1. Jeffrey Rosen, A Damning Dissent: Scalia's Smartest, Wittiest Ruling of All Time, New Republic, June 4, 2013, available at
  2. Noah Feldman, Grumpy Old Scalia v. Those Pesky Kids, Bloomberg View, June 30, 2013,
  3. Sherry F. Colb, The Road to Justice Scalia Is Paved With (Some) Intentions, Verdict, June 12, 2013,
  4. David H. Kaye, Who Needs Special Needs? On the Constitutionality of Collecting DNA and Other Biometric Data from Arrestees, 34 J. L., Med. & Ethics 188 (2006), available at
Previous Postings on the Opinions in Maryland v. King

Wednesday, November 20, 2013

The Significance of Significance

Today’s issue of Nature includes a cautionary essay entitled “Twenty Tips for Interpreting Scientific Claims.”  The essay is written by two conservation biologists (William J. Sutherland and Mark Burgman) and one statistician (David Spiegelhalter)—all eminent in their fields. The essay lists “20 concepts that should be part of the education of civil servants, politicians, policy advisers and journalists—and anyone else who may have to interact with science or scientists.”

Increasing statistical and scientific literacy is a laudable goal, but it is not at all easy to achieve. The late David Freedman and I struggled to describe some 16 of the 20 concepts for judges in a reference manual for judges. By and large, our expositions are consistent with the short ones in Twenty Tips, but two tips seem less useful than others.

First, how many policy makers, journalists, or other consumers of scientific information need to be told that smaller samples tend to be less representative (assuming that everything else is the same)?    Twenty Tips seems to suggest that sample size usually should be on the order of "tens of thousands":
Bigger is usually better for sample size. The average taken from a large number of observations will usually be more informative than the average taken from a smaller number of observations. That is, as we accumulate evidence, our knowledge improves. This is especially important when studies are clouded by substantial amounts of natural variation and measurement error. Thus, the effectiveness of a drug treatment will vary naturally between subjects. Its average efficacy can be more reliably and accurately estimated from a trial with tens of thousands of participants than from one with hundreds.
Nobody can dispute the truth of the bolded heading if “better” means more likely to produce an estimate of a population parameter that is close to its true value. The problem I have seen with judges, however, is not that they do not appreciate that large samples usually are preferable to small ones when accuracy is the only criterion of what is “better.”  It is that they are overly impressed with the perceived need for very large samples when smaller ones would be quite satisfactory. They do not recognize that doubling the sample size rarely doubles the precision of an estimate. They think a fixed percentage of large population needs to be sampled to obtain a good estimate.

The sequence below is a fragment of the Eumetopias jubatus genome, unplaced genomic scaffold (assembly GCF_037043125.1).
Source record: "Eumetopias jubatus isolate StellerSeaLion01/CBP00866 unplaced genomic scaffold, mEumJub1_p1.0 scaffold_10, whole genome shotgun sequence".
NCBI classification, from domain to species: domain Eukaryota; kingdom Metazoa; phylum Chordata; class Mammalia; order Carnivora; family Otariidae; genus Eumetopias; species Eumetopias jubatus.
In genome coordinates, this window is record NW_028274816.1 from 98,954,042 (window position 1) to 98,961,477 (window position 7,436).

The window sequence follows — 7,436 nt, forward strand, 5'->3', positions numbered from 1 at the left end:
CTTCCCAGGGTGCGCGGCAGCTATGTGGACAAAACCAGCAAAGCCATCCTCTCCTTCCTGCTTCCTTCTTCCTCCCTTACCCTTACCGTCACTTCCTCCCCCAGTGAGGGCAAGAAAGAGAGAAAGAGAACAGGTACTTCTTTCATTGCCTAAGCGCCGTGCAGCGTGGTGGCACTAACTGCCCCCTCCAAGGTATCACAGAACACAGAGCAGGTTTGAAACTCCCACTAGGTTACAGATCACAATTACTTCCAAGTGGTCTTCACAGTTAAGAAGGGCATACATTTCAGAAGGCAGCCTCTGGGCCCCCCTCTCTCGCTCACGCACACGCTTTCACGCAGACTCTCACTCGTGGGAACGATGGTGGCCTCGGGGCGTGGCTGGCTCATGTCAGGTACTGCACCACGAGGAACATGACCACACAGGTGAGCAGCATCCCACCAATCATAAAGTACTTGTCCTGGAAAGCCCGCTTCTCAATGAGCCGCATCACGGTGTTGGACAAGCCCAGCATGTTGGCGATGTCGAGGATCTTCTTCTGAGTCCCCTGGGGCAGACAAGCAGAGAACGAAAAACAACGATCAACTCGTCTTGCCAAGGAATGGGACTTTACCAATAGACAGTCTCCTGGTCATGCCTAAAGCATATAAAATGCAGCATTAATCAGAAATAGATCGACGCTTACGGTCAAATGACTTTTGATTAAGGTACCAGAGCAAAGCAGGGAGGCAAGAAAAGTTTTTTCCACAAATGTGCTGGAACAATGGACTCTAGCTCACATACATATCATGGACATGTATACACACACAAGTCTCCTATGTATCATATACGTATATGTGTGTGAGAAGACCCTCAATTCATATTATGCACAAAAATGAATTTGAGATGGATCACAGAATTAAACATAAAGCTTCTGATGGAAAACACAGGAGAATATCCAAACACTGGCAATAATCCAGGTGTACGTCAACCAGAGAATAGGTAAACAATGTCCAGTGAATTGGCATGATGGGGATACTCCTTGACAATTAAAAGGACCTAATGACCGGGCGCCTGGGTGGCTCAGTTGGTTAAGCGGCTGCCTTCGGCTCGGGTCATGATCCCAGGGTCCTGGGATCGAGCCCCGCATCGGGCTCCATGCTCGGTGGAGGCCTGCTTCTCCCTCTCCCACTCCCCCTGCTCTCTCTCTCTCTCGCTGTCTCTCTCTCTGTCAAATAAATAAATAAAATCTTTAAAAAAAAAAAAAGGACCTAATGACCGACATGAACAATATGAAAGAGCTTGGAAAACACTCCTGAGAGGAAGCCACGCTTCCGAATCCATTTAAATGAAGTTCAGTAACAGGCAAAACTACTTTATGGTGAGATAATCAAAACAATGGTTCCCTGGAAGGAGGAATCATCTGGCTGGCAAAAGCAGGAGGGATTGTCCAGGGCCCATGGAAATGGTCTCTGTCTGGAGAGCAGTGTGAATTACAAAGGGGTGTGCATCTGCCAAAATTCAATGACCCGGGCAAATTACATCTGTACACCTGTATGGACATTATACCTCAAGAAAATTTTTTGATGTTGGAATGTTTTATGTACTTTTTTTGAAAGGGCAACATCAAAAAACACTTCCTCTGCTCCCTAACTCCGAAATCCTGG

Although this reaction merely concerns the understandable incompleteness of a short tip, the second tip I will mention contains more of an invitation to misunderstanding or misinterpretation. According to Twenty Tips
Significance is significant. Expressed as P, statistical significance is a measure of how likely a result is to occur by chance. Thus P = 0.01 means there is a 1-in-100 probability that what looks like an effect of the treatment could have occurred randomly, and in truth there was no effect at all. Typically, scientists report results as significant when the P-value of the test is less than 0.05 (1 in 20).
The explanation of this call for “significant" results invites confusion. First “statistical significance” is not “expressed as P.” Rather a P-value is (arbitrarily) translated into a yes-no statement of “significance.” Second, “P = 0.01” does not mean “there is a 1-in-100 probability that . . . in truth there was no effect at all.” It means that if “in truth there was no effect at all,” differences denominated “significant” at the 0.01 level would be seen about 1 time in 100 in a large number of repeated experiments.

I am being picky, but that comes from being a lawyer who worries about the choice of words. The paragraph on the significance of significance certainly could be read more charitably, but I suspect that the policy-makers it is intended to educate easily could misunderstand it. Indeed, judicial opinions are replete with transpositions of the P-value into posterior probabilities, and Twenty Tips offers little immunity against this common mistake.


David H. Kaye & David A. Freedman, Reference Guide on Statistics, in Reference Manual on Scientific Evidence, National Academy Press, 3d ed., 2011, pp. 211-302; Federal Judicial Center, 2d ed., 2000, pp. 83-178; Federal Judicial Center, 1st ed., 1994, pp. 331-414

William J. Sutherland, David Spiegelhalter & Mark Burgman, Policy: Twenty Tips for Interpreting Scientific Claims, Nature, Nov. 20, 2013,